… it’s time to recognize that our colleges and universities are interdependent higher education institutions, and that interconnectedness is a strength. Collaboration doesn’t mean giving something up. Rather, it is a way to advance institutional interests and, at the same time, serve students and partners more effectively. It is a way to be more, not less, successful…

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New thinking, new opportunities to serve

The time has come to plan and act more like a team, regularly bringing together the best thinking across our colleges and universities to solve problems and create opportunities for students and also to increase revenue and reduce costs.

In November 2012 Minnesota State Colleges and Universities Chancellor Steven Rosenstone charged our three workgroups – Education of the Future, Workforce of the Future and System of the Future – comprising 46 students, faculty, staff, presidents and trustees, to recommend ways for our colleges and universities to best contribute to Minnesota’s prosperity in this ever changing economic, technological, and demographic environment. Each workgroup met eight to nine times between December 2012 and May 2013 and crafted the draft recommendations we presented to the Board of Trustees in June 2013.

Over the subsequent five months, more than 5,400 students, faculty and staff participated in 108 feedback sessions across the state. Our workgroups reconvened in October 2013 to revise the draft report, drawing on many suggestions from the feedback sessions.

“We need to develop a more robust and coordinated online strategy to support our students. As a student affairs and academic support professional, I am extremely pleased to see an emphasis placed, not only on the coordination of academic course offerings, but also on a suite of student support services. It will be important for folks in the system to be mindful of capitalizing on our human resources and incorporating existing and emerging technologies to help the students of our system.” – Adam Klepetar, President of MSUAAF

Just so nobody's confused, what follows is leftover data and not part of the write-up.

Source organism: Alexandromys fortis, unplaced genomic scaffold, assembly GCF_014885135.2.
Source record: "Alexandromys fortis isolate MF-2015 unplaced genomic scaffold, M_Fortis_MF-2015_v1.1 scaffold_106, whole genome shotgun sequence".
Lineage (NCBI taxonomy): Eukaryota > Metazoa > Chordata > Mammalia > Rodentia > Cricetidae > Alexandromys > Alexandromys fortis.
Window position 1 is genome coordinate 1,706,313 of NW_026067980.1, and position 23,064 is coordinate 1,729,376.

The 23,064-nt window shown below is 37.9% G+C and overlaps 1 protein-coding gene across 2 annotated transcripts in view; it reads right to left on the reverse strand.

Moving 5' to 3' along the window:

In this report, we offer six recommendations to maximize our collective strengths, increase access and affordability, better serve students, and remain effective stewards of our resources. They sustain the value and quality of our programs. They emphasize the knowledge, skills, and experiences that prepare students to advance career goals, personal accomplishment, and responsible citizenship. And they clearly respond to the realities of the challenges we face.

Implementation of these recommendations will require significant collaboration among our colleges and universities and a transformation of our culture, away from internal competition and toward significantly more collaboration to harness the size, expertise, and full potential of our colleges and universities.

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